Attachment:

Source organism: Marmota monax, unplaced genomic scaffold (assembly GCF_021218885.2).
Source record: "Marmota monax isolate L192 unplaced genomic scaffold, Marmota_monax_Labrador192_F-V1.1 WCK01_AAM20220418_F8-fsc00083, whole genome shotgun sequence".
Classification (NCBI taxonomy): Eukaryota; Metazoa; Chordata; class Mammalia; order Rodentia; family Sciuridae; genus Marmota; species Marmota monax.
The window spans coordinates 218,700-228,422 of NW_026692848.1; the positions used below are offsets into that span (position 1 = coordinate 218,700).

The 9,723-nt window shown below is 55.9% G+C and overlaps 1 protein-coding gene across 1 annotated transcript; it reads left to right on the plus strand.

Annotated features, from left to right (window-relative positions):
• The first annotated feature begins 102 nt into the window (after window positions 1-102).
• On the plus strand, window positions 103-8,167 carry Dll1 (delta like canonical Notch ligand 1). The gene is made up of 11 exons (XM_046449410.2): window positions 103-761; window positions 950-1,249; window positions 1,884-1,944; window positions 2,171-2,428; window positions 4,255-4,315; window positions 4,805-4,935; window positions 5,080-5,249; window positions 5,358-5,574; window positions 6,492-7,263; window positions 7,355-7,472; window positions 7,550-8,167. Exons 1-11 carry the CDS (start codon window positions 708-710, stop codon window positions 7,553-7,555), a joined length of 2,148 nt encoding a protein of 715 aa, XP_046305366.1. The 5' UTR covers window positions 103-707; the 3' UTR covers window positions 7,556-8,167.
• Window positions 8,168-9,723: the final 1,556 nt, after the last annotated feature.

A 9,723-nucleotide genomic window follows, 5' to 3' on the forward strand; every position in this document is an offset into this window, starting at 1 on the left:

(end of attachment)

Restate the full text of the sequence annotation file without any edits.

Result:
Source organism: Marmota monax, unplaced genomic scaffold (assembly GCF_021218885.2).
Source record: "Marmota monax isolate L192 unplaced genomic scaffold, Marmota_monax_Labrador192_F-V1.1 WCK01_AAM20220418_F8-fsc00083, whole genome shotgun sequence".
Classification (NCBI taxonomy): Eukaryota; Metazoa; Chordata; class Mammalia; order Rodentia; family Sciuridae; genus Marmota; species Marmota monax.
The window spans coordinates 218,700-228,422 of NW_026692848.1; the positions used below are offsets into that span (position 1 = coordinate 218,700).

The 9,723-nt window shown below is 55.9% G+C and overlaps 1 protein-coding gene across 1 annotated transcript; it reads left to right on the plus strand.

Annotated features, from left to right (window-relative positions):
• The first annotated feature begins 102 nt into the window (after window positions 1-102).
• On the plus strand, window positions 103-8,167 carry Dll1 (delta like canonical Notch ligand 1). The gene is made up of 11 exons (XM_046449410.2): window positions 103-761; window positions 950-1,249; window positions 1,884-1,944; window positions 2,171-2,428; window positions 4,255-4,315; window positions 4,805-4,935; window positions 5,080-5,249; window positions 5,358-5,574; window positions 6,492-7,263; window positions 7,355-7,472; window positions 7,550-8,167. Exons 1-11 carry the CDS (start codon window positions 708-710, stop codon window positions 7,553-7,555), a joined length of 2,148 nt encoding a protein of 715 aa, XP_046305366.1. The 5' UTR covers window positions 103-707; the 3' UTR covers window positions 7,556-8,167.
• Window positions 8,168-9,723: the final 1,556 nt, after the last annotated feature.

A 9,723-nucleotide genomic window follows, 5' to 3' on the forward strand; every position in this document is an offset into this window, starting at 1 on the left: